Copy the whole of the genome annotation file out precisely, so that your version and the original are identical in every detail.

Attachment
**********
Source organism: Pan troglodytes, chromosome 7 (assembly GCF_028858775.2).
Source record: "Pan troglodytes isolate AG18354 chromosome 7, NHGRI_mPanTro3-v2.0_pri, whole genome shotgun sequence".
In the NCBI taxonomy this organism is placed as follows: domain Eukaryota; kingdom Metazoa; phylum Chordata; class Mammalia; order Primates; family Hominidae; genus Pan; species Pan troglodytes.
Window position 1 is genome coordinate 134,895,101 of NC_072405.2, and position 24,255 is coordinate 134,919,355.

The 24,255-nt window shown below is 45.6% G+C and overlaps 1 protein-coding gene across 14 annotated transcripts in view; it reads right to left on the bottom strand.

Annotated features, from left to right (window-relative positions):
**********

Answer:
Source organism: Pan troglodytes, chromosome 7 (assembly GCF_028858775.2).
Source record: "Pan troglodytes isolate AG18354 chromosome 7, NHGRI_mPanTro3-v2.0_pri, whole genome shotgun sequence".
In the NCBI taxonomy this organism is placed as follows: domain Eukaryota; kingdom Metazoa; phylum Chordata; class Mammalia; order Primates; family Hominidae; genus Pan; species Pan troglodytes.
Window position 1 is genome coordinate 134,895,101 of NC_072405.2, and position 24,255 is coordinate 134,919,355.

The 24,255-nt window shown below is 45.6% G+C and overlaps 1 protein-coding gene across 14 annotated transcripts in view; it reads right to left on the bottom strand.

Annotated features, from left to right (window-relative positions):